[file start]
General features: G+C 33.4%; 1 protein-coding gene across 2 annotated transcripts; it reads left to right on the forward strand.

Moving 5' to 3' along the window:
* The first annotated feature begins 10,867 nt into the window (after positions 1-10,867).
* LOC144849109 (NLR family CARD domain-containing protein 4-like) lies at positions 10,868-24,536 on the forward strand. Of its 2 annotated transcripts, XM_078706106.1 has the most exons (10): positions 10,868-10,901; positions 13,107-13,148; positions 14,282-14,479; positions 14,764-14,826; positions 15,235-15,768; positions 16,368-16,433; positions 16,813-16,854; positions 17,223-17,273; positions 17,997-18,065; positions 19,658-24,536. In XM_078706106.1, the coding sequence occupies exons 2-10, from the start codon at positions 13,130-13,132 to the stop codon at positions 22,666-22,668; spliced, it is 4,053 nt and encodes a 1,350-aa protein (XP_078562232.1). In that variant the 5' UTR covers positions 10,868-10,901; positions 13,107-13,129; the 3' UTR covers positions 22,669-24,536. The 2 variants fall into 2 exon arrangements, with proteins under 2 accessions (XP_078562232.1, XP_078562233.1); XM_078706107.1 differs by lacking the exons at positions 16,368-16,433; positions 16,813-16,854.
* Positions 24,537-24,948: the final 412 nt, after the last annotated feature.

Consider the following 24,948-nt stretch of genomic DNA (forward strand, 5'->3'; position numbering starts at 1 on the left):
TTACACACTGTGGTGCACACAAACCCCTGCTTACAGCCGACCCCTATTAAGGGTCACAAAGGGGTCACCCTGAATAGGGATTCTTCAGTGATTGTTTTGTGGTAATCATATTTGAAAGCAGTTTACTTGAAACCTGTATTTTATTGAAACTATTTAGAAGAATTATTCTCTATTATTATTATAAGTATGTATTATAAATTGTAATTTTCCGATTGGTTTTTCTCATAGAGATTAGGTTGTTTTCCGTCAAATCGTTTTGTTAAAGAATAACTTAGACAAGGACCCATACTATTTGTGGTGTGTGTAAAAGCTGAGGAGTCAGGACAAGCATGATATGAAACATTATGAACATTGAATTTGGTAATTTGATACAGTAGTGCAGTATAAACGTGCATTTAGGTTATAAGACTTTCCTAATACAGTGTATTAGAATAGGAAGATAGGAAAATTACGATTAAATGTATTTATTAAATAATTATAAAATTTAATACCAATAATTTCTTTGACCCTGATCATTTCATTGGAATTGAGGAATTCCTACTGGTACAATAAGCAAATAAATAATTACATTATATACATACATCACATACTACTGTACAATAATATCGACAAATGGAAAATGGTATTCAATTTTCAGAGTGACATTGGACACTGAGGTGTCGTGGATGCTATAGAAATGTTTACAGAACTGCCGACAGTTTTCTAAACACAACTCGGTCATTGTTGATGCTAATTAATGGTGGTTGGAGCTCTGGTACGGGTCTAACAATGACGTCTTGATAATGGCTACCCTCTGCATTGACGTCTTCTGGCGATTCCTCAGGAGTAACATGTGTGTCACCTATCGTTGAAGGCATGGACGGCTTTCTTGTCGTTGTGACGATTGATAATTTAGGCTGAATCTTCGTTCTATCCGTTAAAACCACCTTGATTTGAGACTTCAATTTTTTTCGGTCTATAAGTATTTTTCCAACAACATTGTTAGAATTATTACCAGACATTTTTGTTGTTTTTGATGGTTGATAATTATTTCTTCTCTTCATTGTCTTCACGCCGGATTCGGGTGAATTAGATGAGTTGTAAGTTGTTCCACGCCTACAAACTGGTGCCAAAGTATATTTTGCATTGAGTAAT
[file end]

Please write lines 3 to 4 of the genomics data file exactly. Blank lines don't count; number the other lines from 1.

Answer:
* The first annotated feature begins 10,867 nt into the window (after positions 1-10,867).
* LOC144849109 (NLR family CARD domain-containing protein 4-like) lies at positions 10,868-24,536 on the forward strand. Of its 2 annotated transcripts, XM_078706106.1 has the most exons (10): positions 10,868-10,901; positions 13,107-13,148; positions 14,282-14,479; positions 14,764-14,826; positions 15,235-15,768; positions 16,368-16,433; positions 16,813-16,854; positions 17,223-17,273; positions 17,997-18,065; positions 19,658-24,536. In XM_078706106.1, the coding sequence occupies exons 2-10, from the start codon at positions 13,130-13,132 to the stop codon at positions 22,666-22,668; spliced, it is 4,053 nt and encodes a 1,350-aa protein (XP_078562232.1). In that variant the 5' UTR covers positions 10,868-10,901; positions 13,107-13,129; the 3' UTR covers positions 22,669-24,536. The 2 variants fall into 2 exon arrangements, with proteins under 2 accessions (XP_078562232.1, XP_078562233.1); XM_078706107.1 differs by lacking the exons at positions 16,368-16,433; positions 16,813-16,854.